SNAKES have always had a bad image. In mythology, they have been symbols of evil and in films they have represented the ultimate menace, likely to be shot or pulverised as they are about to strike.
Now that many of them are protected, their future looks brighter.
I have met many snakes in my life – some with two legs, others with none. My first encounter with the slithering variety was in Glenhurich, the Glen of the Yew Trees, between Loch Sunart and Loch Shiel.
Here, as a young boy, I found a large adder curled up under a sheet of corrugated-iron while I was out walking ahead of my mother. ‘ What is this funny-looking beast?’ I recall asking her as I stroked and prodded it as she caught up with me. Luckily it must have been in a state of semi-hibernation, or had just eaten, because it did not stir. The following day, to my disappointment, it had slipped away. I have been intrigued by them ever since.
I have stalked and photographed adders on Jura while living in the awesome sea- caves between Loch Tarbert and Glengarrisdale.
Every year, in May, they make their way onto the ancient raised beaches which are such a feature of Jura’s north west coastline, to forage among the stones for seagull eggs and chicks.
In Glen Libidil, on the Laggan Deer Forest on Mull, I once found myself on a hot summer’s day, briefly sharing a pool with an adder in the burn which runs down through the glen from the Bealach More to the Firth of Lorn. We parted company, neither the worse of our meeting.
In mid April it is fascinating to lie watching the males stand up, writhing and coiling about each other in a fantastic ‘dance’. Both swaying sideways in contrary direction, then slowly coming back together, their bodies meeting and then crossing before the winner eventually makes off to mate with the female who is usually lying coiled close by.
Adders, or vipers as they are often called, used to be found throughout Argyll. Robert Buchanan, in his Hebride Isles (1882), wrote that although they swarmed on the sides of Ben Cruachan, they were never found elsewhere in Lorn - a statement disputed by fellow author Anderson Smith (1844-1906) who said they were once fairly common in Benderloch, at Achnaba, Ledaig and Lochnell.
Smith also recorded that the adders on Mull were particularly large, venomous and numerous but had been kept down by the sheep whose introduction, along with the clearance of brushwood and land drainage, had reduced their numbers. The removal of the sheep from the Laggan Deer Forest by Maclaine of Lochbuie in 1890 obviously allowed them to re- colonize as they are again plentiful except near the coastline where there are a number of wild goats – animals well-known for going out of their way to kill them.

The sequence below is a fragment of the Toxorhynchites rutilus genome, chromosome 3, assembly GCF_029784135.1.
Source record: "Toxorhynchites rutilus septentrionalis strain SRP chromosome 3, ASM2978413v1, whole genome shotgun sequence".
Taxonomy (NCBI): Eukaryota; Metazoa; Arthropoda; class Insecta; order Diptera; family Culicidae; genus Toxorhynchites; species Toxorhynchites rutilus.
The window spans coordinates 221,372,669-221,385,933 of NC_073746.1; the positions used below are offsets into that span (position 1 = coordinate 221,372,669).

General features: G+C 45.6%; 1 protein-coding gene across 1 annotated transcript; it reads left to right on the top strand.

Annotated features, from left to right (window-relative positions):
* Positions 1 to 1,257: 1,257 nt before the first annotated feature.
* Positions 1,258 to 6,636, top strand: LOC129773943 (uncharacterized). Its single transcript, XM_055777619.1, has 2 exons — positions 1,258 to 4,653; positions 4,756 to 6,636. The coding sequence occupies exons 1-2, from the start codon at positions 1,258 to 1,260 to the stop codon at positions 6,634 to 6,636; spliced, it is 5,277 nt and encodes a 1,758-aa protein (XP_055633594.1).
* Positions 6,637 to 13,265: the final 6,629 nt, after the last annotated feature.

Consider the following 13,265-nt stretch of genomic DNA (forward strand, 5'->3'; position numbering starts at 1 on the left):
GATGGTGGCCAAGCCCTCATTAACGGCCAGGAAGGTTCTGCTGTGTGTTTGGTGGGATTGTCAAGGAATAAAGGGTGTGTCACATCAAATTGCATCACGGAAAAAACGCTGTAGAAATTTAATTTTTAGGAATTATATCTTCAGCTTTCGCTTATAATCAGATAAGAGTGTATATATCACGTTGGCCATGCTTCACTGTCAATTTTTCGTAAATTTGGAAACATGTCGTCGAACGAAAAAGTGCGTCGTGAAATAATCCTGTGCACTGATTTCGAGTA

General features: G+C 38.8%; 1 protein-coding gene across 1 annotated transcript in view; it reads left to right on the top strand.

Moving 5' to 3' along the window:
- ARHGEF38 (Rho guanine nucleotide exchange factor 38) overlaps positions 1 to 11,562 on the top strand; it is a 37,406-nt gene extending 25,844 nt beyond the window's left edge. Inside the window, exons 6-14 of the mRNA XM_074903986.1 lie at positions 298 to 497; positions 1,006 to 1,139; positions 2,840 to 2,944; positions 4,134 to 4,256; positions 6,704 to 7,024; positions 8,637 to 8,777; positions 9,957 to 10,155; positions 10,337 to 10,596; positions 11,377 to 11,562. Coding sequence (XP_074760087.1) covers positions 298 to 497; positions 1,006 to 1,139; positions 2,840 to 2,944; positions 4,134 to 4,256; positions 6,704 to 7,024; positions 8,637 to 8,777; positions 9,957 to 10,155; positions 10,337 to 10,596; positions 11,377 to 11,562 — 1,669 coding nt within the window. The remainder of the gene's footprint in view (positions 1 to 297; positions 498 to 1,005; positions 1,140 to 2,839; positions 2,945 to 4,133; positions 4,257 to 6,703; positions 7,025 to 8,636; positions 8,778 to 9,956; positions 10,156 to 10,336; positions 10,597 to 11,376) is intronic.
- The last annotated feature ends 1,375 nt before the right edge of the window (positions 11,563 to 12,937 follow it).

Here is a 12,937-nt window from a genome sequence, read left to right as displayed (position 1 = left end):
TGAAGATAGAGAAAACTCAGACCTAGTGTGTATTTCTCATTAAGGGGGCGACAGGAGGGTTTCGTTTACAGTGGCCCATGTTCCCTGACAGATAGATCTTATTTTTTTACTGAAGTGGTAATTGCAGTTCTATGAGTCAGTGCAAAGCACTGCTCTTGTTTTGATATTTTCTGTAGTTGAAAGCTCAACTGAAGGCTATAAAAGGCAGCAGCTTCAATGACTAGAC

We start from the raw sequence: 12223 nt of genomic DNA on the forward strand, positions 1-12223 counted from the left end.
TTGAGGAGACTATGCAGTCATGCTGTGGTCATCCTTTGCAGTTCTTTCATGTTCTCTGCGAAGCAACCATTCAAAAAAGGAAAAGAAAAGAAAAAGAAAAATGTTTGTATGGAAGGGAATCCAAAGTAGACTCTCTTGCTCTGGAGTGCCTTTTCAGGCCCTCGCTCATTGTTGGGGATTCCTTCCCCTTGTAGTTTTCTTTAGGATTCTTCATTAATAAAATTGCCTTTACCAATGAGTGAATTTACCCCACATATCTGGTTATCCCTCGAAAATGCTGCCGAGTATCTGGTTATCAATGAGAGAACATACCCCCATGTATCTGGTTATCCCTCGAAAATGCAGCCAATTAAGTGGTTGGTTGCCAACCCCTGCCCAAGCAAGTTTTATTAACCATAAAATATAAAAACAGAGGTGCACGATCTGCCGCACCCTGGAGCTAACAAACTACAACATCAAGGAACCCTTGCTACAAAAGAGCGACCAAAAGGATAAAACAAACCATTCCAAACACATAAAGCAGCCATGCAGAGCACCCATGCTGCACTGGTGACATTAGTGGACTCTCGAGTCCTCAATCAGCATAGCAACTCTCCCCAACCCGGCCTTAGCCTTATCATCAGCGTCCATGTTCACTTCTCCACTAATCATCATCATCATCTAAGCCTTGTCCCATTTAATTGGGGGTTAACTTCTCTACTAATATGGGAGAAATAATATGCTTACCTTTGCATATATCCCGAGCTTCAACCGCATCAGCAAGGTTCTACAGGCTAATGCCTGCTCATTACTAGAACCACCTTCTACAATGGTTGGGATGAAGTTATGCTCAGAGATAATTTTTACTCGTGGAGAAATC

Kintyre was reputed to be a haven for adders – perhaps it still is. A report, written in 1900 records: ‘Kintyre is fairly infested with these reptiles [adders], whose bite is poisonous, as many a farmer in that district can testify through the loss they sustain yearly by their cattle being bitten while grazing.
‘They are more numerous about Cour, on the peninsula, than in any other part of Scotland, it being a common occurrence to kill 80 or 90 of them during the season there, in April and May. Some are striped with red, and their backs are hairy, while their eyes, which are pinkish like ferrets, gleam like sparks of fire. Twenty- eight inch long ones are frequently to be met with, and Alexander Stewart, last season, shot one which measured 30 inches, as it was twinning itself round a silver birch tree. I am informed by a gentleman who was born and brought up in that locality that he himself shot some white ones, also pink- eyed, which measured 48 inches.’
As to the veracity of this report, adders do show an enormous variation in length and colour. The one characteristic mark is a zigzag stripe down the middle of the back. Albinism has not been recorded before, but melanism is not uncommon.
On average a UK adult can grow up to 31 inches, anything bigger is probably an exaggeration although Alexander Forbes, in his ‘Gaelic Names of Beasts, Birds, Fishes, Insects and Reptiles’ (1905) wrote: ‘There are three kinds of serpents or adders in the island of Skye, one spotted black and white is said to be the most venomous and is said to be from two to four feet in length, a second is spotted brown, and the third brown.’
Alexander Burn-Murdoch, who used to lease an estate in Morvern in the late 19th century, recorded that he had killed adders in Perthshire of 28 inches in length and one in Ardnamurchan of 25 inches. He also mentioned the local postman, on hearing a struggle in the heather near the road one day, found an adder holding onto the leg of a young grouse. He killed the adder but the grouse soon died.
An adult adder in Glen Libidil, Mull, eating a frog. Photo by Iain Thornber.
The Dance of the Adders. From a drawing by A Heilborn.